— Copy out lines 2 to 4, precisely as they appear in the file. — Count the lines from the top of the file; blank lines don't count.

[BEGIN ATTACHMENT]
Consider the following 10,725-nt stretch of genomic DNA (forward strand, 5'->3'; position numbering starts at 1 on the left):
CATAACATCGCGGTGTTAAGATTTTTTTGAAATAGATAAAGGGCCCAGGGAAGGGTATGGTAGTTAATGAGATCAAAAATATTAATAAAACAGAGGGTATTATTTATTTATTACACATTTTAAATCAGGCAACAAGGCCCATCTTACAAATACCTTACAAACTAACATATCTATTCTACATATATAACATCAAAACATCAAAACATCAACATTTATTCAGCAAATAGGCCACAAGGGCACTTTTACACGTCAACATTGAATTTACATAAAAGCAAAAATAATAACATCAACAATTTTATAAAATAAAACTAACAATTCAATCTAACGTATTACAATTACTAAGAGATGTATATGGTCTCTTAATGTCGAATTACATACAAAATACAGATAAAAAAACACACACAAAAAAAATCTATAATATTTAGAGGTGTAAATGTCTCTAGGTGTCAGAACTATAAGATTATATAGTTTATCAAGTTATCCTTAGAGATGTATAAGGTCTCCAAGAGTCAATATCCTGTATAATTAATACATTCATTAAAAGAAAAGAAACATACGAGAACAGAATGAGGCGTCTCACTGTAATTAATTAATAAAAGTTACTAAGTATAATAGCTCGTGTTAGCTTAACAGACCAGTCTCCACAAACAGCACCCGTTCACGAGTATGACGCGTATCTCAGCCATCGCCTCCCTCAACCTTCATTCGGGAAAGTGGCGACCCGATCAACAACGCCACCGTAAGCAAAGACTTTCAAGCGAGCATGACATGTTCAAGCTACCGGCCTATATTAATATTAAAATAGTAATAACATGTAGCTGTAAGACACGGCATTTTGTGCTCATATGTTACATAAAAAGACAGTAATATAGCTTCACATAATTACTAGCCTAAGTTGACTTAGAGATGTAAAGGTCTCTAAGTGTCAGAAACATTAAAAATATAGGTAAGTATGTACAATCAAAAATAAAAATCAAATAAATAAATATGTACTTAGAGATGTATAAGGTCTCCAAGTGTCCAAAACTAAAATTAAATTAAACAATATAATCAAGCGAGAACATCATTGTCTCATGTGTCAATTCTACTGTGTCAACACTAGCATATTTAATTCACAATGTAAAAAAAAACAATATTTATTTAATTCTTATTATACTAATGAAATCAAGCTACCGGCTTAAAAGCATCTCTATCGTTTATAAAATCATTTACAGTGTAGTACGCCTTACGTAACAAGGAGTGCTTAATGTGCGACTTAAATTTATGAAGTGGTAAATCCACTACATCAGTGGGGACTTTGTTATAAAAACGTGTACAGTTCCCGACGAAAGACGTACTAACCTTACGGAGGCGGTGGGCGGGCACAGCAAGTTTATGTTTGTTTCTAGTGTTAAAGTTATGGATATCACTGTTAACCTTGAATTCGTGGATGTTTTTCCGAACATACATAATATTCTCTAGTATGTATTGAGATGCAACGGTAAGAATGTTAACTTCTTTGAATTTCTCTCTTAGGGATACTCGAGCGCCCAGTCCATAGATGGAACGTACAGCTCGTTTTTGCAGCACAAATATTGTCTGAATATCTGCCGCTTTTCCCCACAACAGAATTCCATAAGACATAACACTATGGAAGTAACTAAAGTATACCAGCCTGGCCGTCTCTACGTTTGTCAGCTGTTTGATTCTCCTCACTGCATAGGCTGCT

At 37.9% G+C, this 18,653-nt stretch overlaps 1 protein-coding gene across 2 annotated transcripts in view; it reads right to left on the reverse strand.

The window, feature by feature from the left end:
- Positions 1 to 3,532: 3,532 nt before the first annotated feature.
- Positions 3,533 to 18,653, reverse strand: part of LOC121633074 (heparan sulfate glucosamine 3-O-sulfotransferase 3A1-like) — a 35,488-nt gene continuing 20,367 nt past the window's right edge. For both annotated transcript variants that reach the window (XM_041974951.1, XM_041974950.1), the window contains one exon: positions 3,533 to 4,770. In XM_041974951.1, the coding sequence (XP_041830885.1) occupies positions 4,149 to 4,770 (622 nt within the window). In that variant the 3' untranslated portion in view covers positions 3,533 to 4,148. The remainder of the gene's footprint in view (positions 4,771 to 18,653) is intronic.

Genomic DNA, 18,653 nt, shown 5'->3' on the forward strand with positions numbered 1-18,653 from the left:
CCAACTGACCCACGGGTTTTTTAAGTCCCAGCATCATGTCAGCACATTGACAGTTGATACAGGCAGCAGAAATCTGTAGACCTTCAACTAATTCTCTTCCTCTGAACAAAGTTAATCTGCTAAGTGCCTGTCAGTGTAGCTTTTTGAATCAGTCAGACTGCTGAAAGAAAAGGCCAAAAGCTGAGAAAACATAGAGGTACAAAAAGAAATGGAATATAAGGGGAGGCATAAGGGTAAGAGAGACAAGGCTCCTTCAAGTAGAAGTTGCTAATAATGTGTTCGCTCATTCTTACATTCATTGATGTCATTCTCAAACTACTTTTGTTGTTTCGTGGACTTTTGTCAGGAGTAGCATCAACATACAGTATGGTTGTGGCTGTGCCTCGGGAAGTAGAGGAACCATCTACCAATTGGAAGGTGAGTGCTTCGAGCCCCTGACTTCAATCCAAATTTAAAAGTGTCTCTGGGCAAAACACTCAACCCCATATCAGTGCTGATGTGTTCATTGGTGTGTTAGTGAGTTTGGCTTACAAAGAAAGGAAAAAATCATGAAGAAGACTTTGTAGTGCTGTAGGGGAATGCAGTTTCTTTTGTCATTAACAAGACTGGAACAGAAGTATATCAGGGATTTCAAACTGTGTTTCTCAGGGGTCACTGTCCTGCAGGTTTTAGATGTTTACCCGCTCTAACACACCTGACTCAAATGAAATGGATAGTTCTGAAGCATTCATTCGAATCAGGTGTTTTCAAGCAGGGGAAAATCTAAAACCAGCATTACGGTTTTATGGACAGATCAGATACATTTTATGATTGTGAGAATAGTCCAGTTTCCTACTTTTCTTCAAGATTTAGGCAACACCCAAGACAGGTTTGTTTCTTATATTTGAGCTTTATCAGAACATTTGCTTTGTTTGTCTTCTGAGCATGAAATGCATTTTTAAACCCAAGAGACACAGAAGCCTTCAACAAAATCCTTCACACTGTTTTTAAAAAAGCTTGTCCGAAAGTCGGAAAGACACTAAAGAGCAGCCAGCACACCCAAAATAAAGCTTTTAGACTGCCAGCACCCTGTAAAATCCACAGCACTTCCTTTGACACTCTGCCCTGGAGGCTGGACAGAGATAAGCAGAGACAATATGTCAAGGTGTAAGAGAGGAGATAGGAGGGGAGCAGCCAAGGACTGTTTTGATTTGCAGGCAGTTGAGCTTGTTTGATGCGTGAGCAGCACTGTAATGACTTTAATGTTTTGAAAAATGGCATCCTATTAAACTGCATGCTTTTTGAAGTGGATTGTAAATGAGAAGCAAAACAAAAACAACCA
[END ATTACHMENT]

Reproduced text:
CATAACATCGCGGTGTTAAGATTTTTTTGAAATAGATAAAGGGCCCAGGGAAGGGTATGGTAGTTAATGAGATCAAAAATATTAATAAAACAGAGGGTATTATTTATTTATTACACATTTTAAATCAGGCAACAAGGCCCATCTTACAAATACCTTACAAACTAACATATCTATTCTACATATATAACATCAAAACATCAAAACATCAACATTTATTCAGCAAATAGGCCACAAGGGCACTTTTACACGTCAACATTGAATTTACATAAAAGCAAAAATAATAACATCAACAATTTTATAAAATAAAACTAACAATTCAATCTAACGTATTACAATTACTAAGAGATGTATATGGTCTCTTAATGTCGAATTACATACAAAATACAGATAAAAAAACACACACAAAAAAAATCTATAATATTTAGAGGTGTAAATGTCTCTAGGTGTCAGAACTATAAGATTATATAGTTTATCAAGTTATCCTTAGAGATGTATAAGGTCTCCAAGAGTCAATATCCTGTATAATTAATACATTCATTAAAAGAAAAGAAACATACGAGAACAGAATGAGGCGTCTCACTGTAATTAATTAATAAAAGTTACTAAGTATAATAGCTCGTGTTAGCTTAACAGACCAGTCTCCACAAACAGCACCCGTTCACGAGTATGACGCGTATCTCAGCCATCGCCTCCCTCAACCTTCATTCGGGAAAGTGGCGACCCGATCAACAACGCCACCGTAAGCAAAGACTTTCAAGCGAGCATGACATGTTCAAGCTACCGGCCTATATTAATATTAAAATAGTAATAACATGTAGCTGTAAGACACGGCATTTTGTGCTCATATGTTACATAAAAAGACAGTAATATAGCTTCACATAATTACTAGCCTAAGTTGACTTAGAGATGTAAAGGTCTCTAAGTGTCAGAAACATTAAAAATATAGGTAAGTATGTACAATCAAAAATAAAAATCAAATAAATAAATATGTACTTAGAGATGTATAAGGTCTCCAAGTGTCCAAAACTAAAATTAAATTAAACAATATAATCAAGCGAGAACATCATTGTCTCATGTGTCAATTCTACTGTGTCAACACTAGCATATTTAATTCACAATGTAAAAAAAAACAATATTTATTTAATTCTTATTATACTAATGAAATCAAGCTACCGGCTTAAAAGCATCTCTATCGTTTATAAAATCATTTACAGTGTAGTACGCCTTACGTAACAAGGAGTGCTTAATGTGCGACTTAAATTTATGAAGTGGTAAATCCACTACATCAGTGGGGACTTTGTTATAAAAACGTGTACAGTTCCCGACGAAAGACGTACTAACCTTACGGAGGCGGTGGGCGGGCACAGCAAGTTTATGTTTGTTTCTAGTGTTAAAGTTATGGATATCACTGTTAACCTTGAATTCGTGGATGTTTTTCCGAACATACATAATATTCTCTAGTATGTATTGAGATGCAACGGTAAGAATGTTAACTTCTTTGAATTTCTCTCTTAGGGATACTCGAGCGCCCAGTCCATAGATGGAACGTACAGCTCGTTTTTGCAGCACAAATATTGTCTGAATATCTGCCGCTTTTCCCCACAACAGAATTCCATAAGACATAACACTATGGAAGTAACTAAAGTATACCAGCCTGGCCGTCTCTACGTTTGTCAGCTGTTTGATTCTCCTCACTGCATAGGCTGCT

At 37.9% G+C, this 18,653-nt stretch overlaps 1 protein-coding gene across 2 annotated transcripts in view; it reads right to left on the reverse strand.

The window, feature by feature from the left end: